Wednesday, May 11, 2011

The future is cloudy

A lot of tech news this morning.  Microsoft is buying Skype for 8.5 billion gil.  (That might have cool repercussions for the Xbox.)  And Google is offering a new cloud-based music service, movie rentals for Droid, and a home help service where you can control your dishwasher with your Droid phone. 

The AP story I read said to think of the music service as "the Internet service Pandora, but based on your own music collection."  I love Pandora, so this caught my attention, but I had two thoughts.  What is cloud computing? And where the heck is my cassette version of Rush's Chronicles?

After reading and watching some videos, I came to the conclusion that cloud computing is about storage.  Rather than storing all your movies, games, music, pics, etc. on your computer's hard drive, you can rent storage from a company who will keep and protect your stuff, and in turn, you can access it from anywhere there's an Internet connection.  Good for businesses, and maybe for individuals, too.

Just like when you go to a storage unit rental place, you don't have to buy the whole business.  You just rent as many units as you need.  And you don't need to work at the rental place, since they have their own people at the front desk and on security.  You don't even need to know how the business works, as long as you can show up at any time and retrieve your junk.

My second thought was how will Google handle your music storage? The AP article indicated users could upload 20,000 songs.  Wow.  Lotta upload.  Is it necessary for everyone in the world to upload their version of "Tom Sawyer"? It seems a billion versions of the same four minute, 33 second song would take a long time to upload, plus the storage space. 

What if there was only one copy for each "Tom Sawyer" made? So a copy from the original album, plus one from each concert that's available.  These would take up a lot less space, and perhaps upload could be simplified to some sort of authenticated number, rather than the whole song.  The tricky part might be when a million people try to listen to it at the same time, but hey, millions of people watch the same movies or TV shows or Pay-per-view sports at the same time.  I think it's possible.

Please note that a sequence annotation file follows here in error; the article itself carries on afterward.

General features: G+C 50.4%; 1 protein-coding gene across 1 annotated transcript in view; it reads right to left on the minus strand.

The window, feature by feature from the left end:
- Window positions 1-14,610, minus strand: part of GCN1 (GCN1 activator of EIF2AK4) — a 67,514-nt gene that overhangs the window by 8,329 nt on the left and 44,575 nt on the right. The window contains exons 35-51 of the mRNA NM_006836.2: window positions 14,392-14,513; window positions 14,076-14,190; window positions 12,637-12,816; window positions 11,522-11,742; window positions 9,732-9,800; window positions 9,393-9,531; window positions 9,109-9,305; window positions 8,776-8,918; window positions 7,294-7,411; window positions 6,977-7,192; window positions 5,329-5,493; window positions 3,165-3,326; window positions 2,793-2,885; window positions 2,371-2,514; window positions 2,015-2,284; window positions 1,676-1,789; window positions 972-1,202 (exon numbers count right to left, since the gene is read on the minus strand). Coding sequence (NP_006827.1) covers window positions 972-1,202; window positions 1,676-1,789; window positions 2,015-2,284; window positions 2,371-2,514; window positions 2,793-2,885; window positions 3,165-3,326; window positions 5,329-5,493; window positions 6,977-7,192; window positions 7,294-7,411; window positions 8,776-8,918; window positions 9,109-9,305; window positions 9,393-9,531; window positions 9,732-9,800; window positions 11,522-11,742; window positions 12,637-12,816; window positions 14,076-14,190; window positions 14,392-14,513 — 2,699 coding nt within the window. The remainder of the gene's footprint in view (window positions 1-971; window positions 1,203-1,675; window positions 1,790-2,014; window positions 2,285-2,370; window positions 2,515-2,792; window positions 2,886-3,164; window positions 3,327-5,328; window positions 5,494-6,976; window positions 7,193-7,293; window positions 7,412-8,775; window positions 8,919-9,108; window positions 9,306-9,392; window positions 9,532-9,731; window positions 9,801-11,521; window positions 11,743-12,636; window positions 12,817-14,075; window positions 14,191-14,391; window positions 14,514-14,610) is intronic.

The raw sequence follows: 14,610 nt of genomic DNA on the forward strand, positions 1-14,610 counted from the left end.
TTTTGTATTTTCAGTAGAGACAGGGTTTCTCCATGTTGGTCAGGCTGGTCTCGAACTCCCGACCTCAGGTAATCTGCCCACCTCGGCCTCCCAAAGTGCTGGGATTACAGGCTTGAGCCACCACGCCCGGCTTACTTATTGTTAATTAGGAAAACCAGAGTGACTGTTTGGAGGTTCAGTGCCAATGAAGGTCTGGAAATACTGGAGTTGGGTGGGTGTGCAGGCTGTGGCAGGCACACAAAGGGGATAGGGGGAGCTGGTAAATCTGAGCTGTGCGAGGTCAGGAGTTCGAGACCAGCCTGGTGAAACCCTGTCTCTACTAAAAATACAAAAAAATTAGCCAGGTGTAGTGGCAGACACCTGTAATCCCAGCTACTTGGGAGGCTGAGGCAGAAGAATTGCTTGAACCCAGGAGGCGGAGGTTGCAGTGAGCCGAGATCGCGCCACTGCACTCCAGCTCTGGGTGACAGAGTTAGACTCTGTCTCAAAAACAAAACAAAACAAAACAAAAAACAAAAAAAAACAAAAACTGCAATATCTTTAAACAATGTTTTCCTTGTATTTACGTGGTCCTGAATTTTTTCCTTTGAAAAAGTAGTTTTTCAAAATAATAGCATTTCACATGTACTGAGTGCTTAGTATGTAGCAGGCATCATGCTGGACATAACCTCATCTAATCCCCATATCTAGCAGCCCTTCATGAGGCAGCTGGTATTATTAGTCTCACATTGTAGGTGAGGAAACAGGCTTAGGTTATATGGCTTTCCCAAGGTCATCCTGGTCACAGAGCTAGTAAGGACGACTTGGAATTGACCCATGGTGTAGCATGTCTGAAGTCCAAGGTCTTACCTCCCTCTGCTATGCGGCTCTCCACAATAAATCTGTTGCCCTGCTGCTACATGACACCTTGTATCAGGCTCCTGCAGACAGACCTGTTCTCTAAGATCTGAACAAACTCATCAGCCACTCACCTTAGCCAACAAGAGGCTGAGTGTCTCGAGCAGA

But cloudy the future is.

(The pic is from  If you want to freak yourself out, there's an Intel video here called Intel Cloud 2015 Vision that reminded me of Skynet from the Terminator movies.  Also, bonus points if you can name what album "Tom Sawyer" first appeared on without looking it up.  Let's see some answers on the Comments.)


  1. Storing your stuff in the cloud is nice in that you don't have to worry about backing up your won stuff.

    The downside is, if the "cloud" on which your data is floating gets hacked, well, your data may be at risk. Think of the latest Sony Playstation Network hacking and what all has transpired from that.

    The huge upside for a small business in this area is that even should a hurricane pass through and leave your business without power for a week, all of your business data is available to you. You could drive to Jacksonville, sit in a Starbucks (free WiFi!), and take care of business, all while enjoying a nice Cinnamon Dolce Crème Frappuccino® Blended Beverage.

    Oh, and Moving Pictures!

  2. Patrick has officially won a Chimpwithpencil prize pack for correctly identifying the album containing 'Tom Sawyer.'

    The prize pack includes a troop of 17 live chimpanzees, including 9 adults and 8 younguns. These chimps will be flown (at my expense) from the famed Gombe Preserve in Africa directly to Patrick's house, where we will leave them inside with the three cans of Silly String, a Bic lighter and a case of Red Bull.